Critics argue that modern cognitive psychology has rendered behaviorism an obsolete discipline (Harzem, 2006). Blanchard (1965) claimed that the rejection of internal processes by behaviorists was detrimental to the development of psychology itself; ‘some headaches appear to be produced by anxiety and fear, others by an allergy to chocolate. […] To the extent, then, to which psychology can talk in terms of physical causation, it gains precision, objectivity and control.’
The behaviorists established many of the most profound psychological truths that are taken for granted today; insights into the mechanisms behind the training of animals, the learning of children and the manner in which societal norms are inherited. They attempted to identify and address what they saw as the weaknesses of the previous dominant methods, much as cognitive psychologists did after them. As Isaac Newton (Merton, 1985) wrote in a letter to fellow scientist Robert Hook;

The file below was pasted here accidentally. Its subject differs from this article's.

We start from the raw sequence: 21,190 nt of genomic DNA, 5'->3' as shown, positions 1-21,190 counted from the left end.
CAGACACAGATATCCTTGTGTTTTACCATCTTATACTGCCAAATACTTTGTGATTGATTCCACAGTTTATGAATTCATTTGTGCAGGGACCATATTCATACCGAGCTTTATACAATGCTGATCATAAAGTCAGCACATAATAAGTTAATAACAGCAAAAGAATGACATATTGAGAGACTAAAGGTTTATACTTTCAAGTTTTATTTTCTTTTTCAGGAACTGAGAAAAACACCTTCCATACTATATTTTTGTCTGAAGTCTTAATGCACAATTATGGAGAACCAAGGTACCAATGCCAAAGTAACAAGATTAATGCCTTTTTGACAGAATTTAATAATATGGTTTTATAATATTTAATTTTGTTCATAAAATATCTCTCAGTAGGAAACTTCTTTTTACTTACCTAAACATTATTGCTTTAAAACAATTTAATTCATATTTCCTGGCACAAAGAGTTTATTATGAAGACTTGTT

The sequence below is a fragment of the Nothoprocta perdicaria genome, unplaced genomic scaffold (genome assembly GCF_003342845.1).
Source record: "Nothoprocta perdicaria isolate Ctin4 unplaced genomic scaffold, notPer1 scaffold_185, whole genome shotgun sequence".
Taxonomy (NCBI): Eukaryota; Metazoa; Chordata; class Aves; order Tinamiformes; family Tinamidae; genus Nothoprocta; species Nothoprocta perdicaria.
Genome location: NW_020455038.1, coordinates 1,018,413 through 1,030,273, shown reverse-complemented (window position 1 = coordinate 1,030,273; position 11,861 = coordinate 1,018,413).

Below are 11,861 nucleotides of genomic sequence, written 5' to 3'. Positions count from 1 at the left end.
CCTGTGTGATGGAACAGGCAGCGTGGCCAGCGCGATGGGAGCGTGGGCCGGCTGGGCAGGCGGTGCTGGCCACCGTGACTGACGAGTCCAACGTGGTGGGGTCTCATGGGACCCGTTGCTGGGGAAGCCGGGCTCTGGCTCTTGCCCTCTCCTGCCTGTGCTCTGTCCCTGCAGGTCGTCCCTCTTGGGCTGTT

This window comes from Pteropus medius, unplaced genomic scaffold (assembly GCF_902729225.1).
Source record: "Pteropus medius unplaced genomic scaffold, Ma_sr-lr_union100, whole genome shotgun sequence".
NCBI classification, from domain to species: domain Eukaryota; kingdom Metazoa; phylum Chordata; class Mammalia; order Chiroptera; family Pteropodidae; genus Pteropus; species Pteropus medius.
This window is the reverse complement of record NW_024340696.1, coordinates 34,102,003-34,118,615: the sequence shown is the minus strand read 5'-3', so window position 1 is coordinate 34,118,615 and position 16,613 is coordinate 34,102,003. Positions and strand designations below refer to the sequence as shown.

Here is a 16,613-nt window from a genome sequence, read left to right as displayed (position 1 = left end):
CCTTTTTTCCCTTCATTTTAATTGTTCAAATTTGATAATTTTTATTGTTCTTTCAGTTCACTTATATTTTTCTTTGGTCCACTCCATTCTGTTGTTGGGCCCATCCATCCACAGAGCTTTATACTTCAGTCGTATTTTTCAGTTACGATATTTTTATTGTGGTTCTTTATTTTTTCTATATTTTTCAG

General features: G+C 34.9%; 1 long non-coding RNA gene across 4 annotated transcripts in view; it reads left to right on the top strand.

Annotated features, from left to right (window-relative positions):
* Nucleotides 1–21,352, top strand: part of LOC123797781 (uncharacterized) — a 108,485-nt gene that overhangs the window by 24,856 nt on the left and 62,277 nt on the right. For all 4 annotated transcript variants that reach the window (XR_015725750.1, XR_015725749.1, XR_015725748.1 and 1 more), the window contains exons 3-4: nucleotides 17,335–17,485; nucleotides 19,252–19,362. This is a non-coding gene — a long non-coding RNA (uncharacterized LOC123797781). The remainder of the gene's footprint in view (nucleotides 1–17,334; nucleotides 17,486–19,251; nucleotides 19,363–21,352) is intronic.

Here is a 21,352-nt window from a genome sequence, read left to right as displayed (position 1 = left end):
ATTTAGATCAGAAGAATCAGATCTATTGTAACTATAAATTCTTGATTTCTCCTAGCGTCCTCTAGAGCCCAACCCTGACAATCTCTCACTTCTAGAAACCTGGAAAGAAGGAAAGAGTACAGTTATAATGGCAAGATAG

“If I have seen further, it is by standing on the shoulders of giants.”
Blanshard, B. (1965). Critical Reflections on Behaviorism. Proceedings of the American Philosophical Society, 109(1), 22-28. Retrieved September 4, 2021, from http://www.jstor.org/stable/985775
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Merton, R. K. (1985). On the shoulders of giants: A Shandean postscript (Vol. 63). Harcourt.
Thorndike, E. L. (1927). The Law of Effect. The American Journal of Psychology, 39, 212-222.
Watson, J. B. (1913). Psychology as the behaviorist views it. Psychological Review, 20(2), 158–177.
Wilson, E. O. (1975). Some central problems of sociobiology. Social Science Information, 14(6), 5–18. https://doi.org/10.1177/053901847501400601
Wilson, E. O. (1995). The morality of the gene. Issues in evolutionary ethics, 153-164.